Radioshack's Li is staring at a 2yr ban for testing postive at around the same level so Contador looks to be bang-to-rights on this one.

Looks like the masking agent wasn't 100% effective or the transfusion wasn't clean...

posted by bikewithnoname [33 posts]
30th September 2010 - 16:48

1 Like

the quantity is so small I can't image this would affect his performance...
Millar's right this shouldn't have been made public until a final decision was made, this just makes cycling look bad. there's more press about this than the UK results at any of the grand tours combined!
whoever leaked/released the information needs a slap around the head.

posted by theendinfrench [9 posts]
30th September 2010 - 17:05

1 Like

Bullshit the way this story is being spun. How do we know the levels weren't higher days before he was tested? The level at which this substance has efficacy has no lower threshold, so? Performance enhancer taken. Disastrous publicity for the sport, hilarious to watch the fall-out, the Contador apologists coming out of the woodwork, watch this space.

posted by richardvaltos [18 posts]
30th September 2010 - 18:13

1 Like

Quote:
Radioshack's Li is staring at a 2yr ban for testing postive at around the same level

What was Li's level? I don't remember it being released.

purplecup's picture

posted by purplecup [232 posts]
30th September 2010 - 18:43

1 Like

Do pro's still eat steaks during competition? I thought that went out with Anquetil?

TheHatter's picture

posted by TheHatter [811 posts]
30th September 2010 - 18:55

1 Like

did he have it down his shorts the day before to tenderise it? we should be told.

Dave Atkinson's picture

posted by Dave Atkinson [7492 posts]
30th September 2010 - 19:02

1 Like

posted by scook94 [40 posts]
30th September 2010 - 19:50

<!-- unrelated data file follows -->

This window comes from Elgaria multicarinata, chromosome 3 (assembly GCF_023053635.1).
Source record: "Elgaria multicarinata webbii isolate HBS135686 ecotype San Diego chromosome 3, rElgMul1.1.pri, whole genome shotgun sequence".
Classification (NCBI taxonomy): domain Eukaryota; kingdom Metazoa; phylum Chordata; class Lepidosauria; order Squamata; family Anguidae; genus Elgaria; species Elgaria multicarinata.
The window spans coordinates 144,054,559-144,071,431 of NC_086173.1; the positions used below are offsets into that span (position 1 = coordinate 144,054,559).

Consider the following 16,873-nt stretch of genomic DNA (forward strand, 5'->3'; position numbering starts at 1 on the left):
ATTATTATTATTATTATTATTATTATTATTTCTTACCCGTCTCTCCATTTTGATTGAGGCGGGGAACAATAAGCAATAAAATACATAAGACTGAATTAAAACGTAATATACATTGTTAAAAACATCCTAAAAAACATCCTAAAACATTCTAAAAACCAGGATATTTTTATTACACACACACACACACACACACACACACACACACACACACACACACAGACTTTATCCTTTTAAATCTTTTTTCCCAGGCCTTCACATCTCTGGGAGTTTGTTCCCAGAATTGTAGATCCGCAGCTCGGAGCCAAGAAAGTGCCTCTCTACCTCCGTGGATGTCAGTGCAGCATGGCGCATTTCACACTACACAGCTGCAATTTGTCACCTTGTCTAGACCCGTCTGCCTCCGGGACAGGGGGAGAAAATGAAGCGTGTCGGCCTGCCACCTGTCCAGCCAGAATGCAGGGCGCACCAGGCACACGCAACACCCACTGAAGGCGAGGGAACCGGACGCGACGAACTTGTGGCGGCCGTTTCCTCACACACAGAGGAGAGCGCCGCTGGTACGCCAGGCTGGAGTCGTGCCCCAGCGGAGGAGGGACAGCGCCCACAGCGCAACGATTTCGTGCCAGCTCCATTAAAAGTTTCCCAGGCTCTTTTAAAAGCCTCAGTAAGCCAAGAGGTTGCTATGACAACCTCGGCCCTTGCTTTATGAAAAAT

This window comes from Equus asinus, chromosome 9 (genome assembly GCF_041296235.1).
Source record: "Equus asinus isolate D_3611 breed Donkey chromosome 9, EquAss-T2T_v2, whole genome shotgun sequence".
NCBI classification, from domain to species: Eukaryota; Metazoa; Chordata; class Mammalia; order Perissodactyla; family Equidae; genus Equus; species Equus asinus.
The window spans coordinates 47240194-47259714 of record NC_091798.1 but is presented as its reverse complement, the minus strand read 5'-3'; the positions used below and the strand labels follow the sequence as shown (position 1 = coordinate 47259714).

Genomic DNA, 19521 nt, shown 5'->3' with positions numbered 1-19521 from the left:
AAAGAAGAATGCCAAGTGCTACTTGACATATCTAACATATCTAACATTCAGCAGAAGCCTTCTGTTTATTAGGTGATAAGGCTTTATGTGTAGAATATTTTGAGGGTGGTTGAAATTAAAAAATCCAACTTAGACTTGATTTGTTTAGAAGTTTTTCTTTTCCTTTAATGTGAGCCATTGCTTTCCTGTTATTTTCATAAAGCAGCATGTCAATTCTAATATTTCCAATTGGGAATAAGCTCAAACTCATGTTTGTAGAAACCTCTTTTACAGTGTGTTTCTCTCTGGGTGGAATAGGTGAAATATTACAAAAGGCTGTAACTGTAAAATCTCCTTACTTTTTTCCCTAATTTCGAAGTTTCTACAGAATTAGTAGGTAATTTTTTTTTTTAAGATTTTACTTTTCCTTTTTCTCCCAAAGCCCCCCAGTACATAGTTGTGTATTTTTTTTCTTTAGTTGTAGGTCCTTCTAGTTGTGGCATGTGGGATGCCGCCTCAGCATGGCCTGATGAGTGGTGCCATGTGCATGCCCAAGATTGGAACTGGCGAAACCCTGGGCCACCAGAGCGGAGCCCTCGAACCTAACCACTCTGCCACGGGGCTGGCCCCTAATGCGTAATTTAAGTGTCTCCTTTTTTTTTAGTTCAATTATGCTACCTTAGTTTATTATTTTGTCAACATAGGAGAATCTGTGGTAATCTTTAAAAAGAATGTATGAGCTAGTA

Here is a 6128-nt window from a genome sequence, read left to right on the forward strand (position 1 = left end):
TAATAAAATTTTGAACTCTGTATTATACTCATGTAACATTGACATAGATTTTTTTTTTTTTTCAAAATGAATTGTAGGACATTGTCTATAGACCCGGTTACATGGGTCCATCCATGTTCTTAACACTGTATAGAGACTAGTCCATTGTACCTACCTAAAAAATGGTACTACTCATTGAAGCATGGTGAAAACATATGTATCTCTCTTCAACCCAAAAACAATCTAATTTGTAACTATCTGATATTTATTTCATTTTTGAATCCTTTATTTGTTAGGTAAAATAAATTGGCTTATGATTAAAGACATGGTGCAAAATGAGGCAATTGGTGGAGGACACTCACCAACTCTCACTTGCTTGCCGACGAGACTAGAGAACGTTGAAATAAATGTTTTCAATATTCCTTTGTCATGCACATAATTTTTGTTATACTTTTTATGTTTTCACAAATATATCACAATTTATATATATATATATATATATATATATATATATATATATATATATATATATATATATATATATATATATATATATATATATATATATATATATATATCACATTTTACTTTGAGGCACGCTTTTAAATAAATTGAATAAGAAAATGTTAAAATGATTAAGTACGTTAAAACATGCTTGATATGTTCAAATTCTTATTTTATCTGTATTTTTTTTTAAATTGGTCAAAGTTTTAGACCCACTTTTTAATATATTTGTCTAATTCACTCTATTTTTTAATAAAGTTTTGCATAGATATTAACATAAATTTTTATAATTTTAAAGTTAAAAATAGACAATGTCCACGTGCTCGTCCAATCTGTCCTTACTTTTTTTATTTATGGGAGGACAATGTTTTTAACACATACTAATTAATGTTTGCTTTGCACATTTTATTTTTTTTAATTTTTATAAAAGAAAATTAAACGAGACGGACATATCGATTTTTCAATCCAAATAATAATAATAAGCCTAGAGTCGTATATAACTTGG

2 Likes

News has deflected from Millar's fine ride in the UK as well Sad

It says Clenbuterol helps to metabolise fat. Look how skinny Alberto is? He HAS to be guilty!

Blackhound's picture

posted by Blackhound [449 posts]
30th September 2010 - 20:06

1 Like

It's true Li Fuyu is also staring at a 2 year ban and it is for pretty much exactly the same level of contamination 50 picograms. Indeed he is also claiming food contamination - and he seems to have a doping expert to back him up that it's a possiblity, less people are paying attention to him though.

http://www.cyclingnewsasia.com/en/news/43-general/625-china-li-fuyu-clai...

It is possible that both of them are telling the truth and the reason for the stalling by the UCI is that if lab's testing procedures are getting more sensitive and no lower level has been established - if further down the line one is and people have been banned on lower values the UCI will be looking at some serious legal bills.

Tony Farrelly's picture

posted by Tony Farrelly [4159 posts]
30th September 2010 - 20:16

2 Likes

Blackhound wrote:
News has deflected from Millar's fine ride in the UK as well Sad

Its a real shame, Millar sesevred to be congratulated for his ride - he was totally spent at the end.

not all carbon is the same.

Jon Burrage's picture

posted by Jon Burrage [1081 posts]
1st October 2010 - 6:36

1 Like

Somewhat of a no-win situation here for cycling or UCI.

If they don't sanction Contador, given the additional evidence of DEHP in blood (indicative of blood transfusion- also illegal), then the WADA/antidoping groups will scream & grab their pitchforks.

If they do sanction him, despite the 'food contamination claims' and low reported clenbuterol numbers, then the due process/'how low is low'/sponsorship crowd is upset.

Given all this, I'd be very interested in a retrospective study of plasticizers in blood over the last 10 years for endurance events of this type.

~BD

posted by bikedog [20 posts]
1st October 2010 - 14:39

1 Like